When you’re trying to nail down the right size for clothing, it’s easy to morph into the math lady meme real quick. Except, instead of floating formulas for calculating the volume of a cone, it’s sizing charts for jackets and jeans. Letter sizing (S, M, L, XL, etc.) simplifies the process, but basically every brand has its own definition of those letters. Sizing between garments within a single brand complicates the issue even further. How often are you one size in a button-up shirt, but a different size in another shirt of the same brand?
Products described as true-to-size are, in my opinion, a waste of time for both the customer and the copywriter. Unless you’re talking about shoes with respect to a Brannock device, which is a hairy subject to begin with, true-to-size basically means nothing. There’s no empirical standard for a size medium, as far as I’m aware. Although, you could take measurements of every human, graph the data, look at the bell curve and take the median value as the Scientific Size Medium™.
Then, there’s the added variable of vanity sizing. Most often used when referring to jeans, vanity sizing is when a brand labels a pair of jeans as a certain numerical waist size when the true waist size measurement is different. For example, a pair of jeans labeled as a size 32 waist may actually measure 34 inches. This is mostly because jeans with lower rises measure larger than the natural waist size. Rather than label these lower-rise jeans as a 34, brands will play to the customer’s vanity and label them as a 32. I’ve got trust issues, y’all.
All these reasons and more come to a better alternative: refer to the garment’s actual measurements. Though size charts have to be taken with a grain of salt since measurements are a reflection of a single copy of a garment, if not an average of several copies, seeing quantitative size descriptions is much more accurate than letter sizing. This is why it’s helpful to know your own body measurements.
Knowing your measurements is helpful in sizing overall, but especially when shopping online. Because you’re not able to try clothes on before you buy them, you miss out on the realtime fit analysis. It’s more of a gamble with online retail. Whether it’s shopping for new jawnz or secondhand and vintage, you’re more likely to avoid returning your new purchase if you have your measurements recorded.
You also should know the measurements of your favorite garments. If you have clothes that fit you well already, you can simply measure those and reference those as the baseline when shopping online. Your favorite garments implicitly tell you how you like your clothes to fit, but also give you other measurements that your body measurements do not. For pants, this is the inseam, outseam, thighs, front and back rise, and the leg opening. For shirts and jackets, this would be shirt length and body width.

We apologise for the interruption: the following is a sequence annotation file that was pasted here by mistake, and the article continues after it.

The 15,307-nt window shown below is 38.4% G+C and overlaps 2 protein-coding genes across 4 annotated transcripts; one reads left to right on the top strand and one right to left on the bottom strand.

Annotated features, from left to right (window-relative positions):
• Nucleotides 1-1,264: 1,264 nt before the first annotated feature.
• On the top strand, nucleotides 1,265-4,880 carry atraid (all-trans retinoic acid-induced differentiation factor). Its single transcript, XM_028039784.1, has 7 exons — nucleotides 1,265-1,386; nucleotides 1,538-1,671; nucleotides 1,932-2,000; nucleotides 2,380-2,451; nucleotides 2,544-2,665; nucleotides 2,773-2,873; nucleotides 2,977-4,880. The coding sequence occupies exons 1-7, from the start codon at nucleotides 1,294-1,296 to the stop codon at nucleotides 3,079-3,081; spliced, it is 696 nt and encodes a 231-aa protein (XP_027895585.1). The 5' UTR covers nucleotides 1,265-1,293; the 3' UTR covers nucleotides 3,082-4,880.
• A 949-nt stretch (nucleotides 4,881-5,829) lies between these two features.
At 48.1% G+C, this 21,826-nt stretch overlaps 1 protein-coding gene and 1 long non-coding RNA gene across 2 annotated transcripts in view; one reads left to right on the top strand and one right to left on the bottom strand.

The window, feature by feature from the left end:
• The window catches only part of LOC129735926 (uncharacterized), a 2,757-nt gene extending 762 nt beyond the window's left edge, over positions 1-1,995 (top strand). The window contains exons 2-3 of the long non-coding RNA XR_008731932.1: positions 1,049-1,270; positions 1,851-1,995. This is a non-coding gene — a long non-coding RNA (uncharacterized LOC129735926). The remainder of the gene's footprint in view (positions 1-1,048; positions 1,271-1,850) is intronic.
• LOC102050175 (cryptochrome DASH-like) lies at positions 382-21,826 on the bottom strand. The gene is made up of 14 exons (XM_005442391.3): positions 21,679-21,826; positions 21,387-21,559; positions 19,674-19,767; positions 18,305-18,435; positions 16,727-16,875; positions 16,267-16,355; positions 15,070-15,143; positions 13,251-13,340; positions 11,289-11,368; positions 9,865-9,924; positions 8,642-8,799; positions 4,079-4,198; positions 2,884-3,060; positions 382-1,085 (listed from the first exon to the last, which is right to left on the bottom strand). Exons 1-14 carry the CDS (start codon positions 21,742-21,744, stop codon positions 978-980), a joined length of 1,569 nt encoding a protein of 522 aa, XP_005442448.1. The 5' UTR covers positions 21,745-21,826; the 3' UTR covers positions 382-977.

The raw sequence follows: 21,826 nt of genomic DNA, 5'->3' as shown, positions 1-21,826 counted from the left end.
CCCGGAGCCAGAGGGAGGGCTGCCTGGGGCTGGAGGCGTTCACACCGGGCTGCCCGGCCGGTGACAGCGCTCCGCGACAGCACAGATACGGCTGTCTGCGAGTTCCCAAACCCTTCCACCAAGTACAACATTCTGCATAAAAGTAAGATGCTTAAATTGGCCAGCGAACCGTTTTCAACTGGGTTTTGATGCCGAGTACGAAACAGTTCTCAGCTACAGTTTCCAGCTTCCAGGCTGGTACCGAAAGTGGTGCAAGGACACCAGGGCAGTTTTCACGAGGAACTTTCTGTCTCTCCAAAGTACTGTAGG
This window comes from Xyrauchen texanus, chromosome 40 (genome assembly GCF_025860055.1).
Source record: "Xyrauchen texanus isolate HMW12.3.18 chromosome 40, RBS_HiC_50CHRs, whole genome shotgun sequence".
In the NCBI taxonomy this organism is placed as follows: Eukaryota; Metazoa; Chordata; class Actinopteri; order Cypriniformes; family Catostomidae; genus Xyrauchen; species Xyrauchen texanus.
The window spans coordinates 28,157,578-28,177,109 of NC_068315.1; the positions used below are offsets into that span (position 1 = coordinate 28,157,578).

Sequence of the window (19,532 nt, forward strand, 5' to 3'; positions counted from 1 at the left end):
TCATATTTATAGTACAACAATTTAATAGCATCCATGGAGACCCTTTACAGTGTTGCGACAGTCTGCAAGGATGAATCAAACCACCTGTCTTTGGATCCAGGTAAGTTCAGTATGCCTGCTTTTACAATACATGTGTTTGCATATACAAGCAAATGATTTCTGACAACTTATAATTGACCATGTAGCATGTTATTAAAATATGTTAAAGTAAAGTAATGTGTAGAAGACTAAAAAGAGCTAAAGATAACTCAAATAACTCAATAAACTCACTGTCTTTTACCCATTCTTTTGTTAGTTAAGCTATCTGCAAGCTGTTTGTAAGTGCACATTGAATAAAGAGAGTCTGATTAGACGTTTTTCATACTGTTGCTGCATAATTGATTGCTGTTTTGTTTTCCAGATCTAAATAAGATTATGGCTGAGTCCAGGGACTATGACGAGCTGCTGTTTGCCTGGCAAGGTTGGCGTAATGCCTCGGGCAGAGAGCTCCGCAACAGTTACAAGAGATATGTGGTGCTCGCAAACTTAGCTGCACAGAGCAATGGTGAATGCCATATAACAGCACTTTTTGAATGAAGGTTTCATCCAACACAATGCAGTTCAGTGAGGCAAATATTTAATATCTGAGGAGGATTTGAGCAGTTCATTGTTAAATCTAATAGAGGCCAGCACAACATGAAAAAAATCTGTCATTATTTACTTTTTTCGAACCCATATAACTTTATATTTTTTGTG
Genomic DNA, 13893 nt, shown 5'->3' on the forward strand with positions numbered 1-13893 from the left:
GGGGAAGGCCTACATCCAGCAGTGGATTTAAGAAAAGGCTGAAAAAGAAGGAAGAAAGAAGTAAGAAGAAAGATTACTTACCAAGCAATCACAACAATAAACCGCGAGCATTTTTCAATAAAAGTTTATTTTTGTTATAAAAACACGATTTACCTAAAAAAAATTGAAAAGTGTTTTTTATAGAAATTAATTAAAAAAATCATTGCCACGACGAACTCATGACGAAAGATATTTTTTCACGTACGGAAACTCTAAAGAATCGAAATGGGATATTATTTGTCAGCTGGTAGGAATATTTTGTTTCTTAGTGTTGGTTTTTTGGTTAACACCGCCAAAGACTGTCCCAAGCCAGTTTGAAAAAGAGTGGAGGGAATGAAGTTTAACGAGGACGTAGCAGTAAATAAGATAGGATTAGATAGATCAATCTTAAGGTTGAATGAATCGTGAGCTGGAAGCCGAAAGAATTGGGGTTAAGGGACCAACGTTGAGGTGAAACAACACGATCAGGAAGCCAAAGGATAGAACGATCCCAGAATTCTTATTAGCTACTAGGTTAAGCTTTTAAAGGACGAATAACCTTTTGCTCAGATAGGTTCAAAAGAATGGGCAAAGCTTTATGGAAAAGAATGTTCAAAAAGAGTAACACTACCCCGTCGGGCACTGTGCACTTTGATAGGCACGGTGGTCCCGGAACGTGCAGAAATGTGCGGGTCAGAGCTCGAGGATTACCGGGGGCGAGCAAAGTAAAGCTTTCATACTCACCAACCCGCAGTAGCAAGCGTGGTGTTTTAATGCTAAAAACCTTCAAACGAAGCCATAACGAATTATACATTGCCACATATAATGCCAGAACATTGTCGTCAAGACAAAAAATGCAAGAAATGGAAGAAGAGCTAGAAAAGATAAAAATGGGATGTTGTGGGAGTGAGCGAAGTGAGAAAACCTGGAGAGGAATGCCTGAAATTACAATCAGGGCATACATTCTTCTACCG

How and What to Measure
All you need to take your measurements is a tape measure and someone to help measure you. And, once you’ve taken all the measurements you need, save that information in a document or on your phone.
Neck: Starting at the base of the neck, where the shoulders meet the neck, wrap the measuring tape around. Leave enough room to fit a finger between the neck and the tape. This allows for a comfortable fit that’s not restrictive.
Shoulders: Place the measuring tape right at one of the shoulder joints and span it across the back to the other shoulder joint.
Sleeve: The length from the shoulder joint, down to the wrist bone.
Chest: At the fullest part of the chest, usually about two inches below the armpit. Be sure to keep the tape snug enough to not fall off the chest, but also not so tight as to be restrictive.
Wrist: More applicable for dress shirts, this is the circumference of the wrist, around the wrist bone. If you wear a watch, it’s helpful to leave about a finger’s worth of space between the tape and the wrist.
Shirt Length: The length of a shirt, measured from the base of the collar to the hem.
Waist: The natural waist sits about level or just above the belly button. Measure the circumference here. It’s worth noting that if your pants do not sit right at the waist, however. For that, it’s helpful to know how well-fitting pants that you already own. This measurement is also helpful in sizing for shirts and suit jackets.
Hips: The circumference of the body at the hip bones. For this, do not measure over a belt, but against the skin.
Seat: The circumference of the widest part of the butt.
Thighs: The circumference of the thickest part of the thigh, usually in the middle of the thigh.
Inseam: While standing without shoes, this is measured from the inside leg starting at the crotch, down to the floor.
Front Rise: From the crotch of the pants to the top of the front waist.
Back Rise: From the crotch of the pants to the top of the back waist.
Leg Opening: The width of the hem of a pair of pants, laid flat.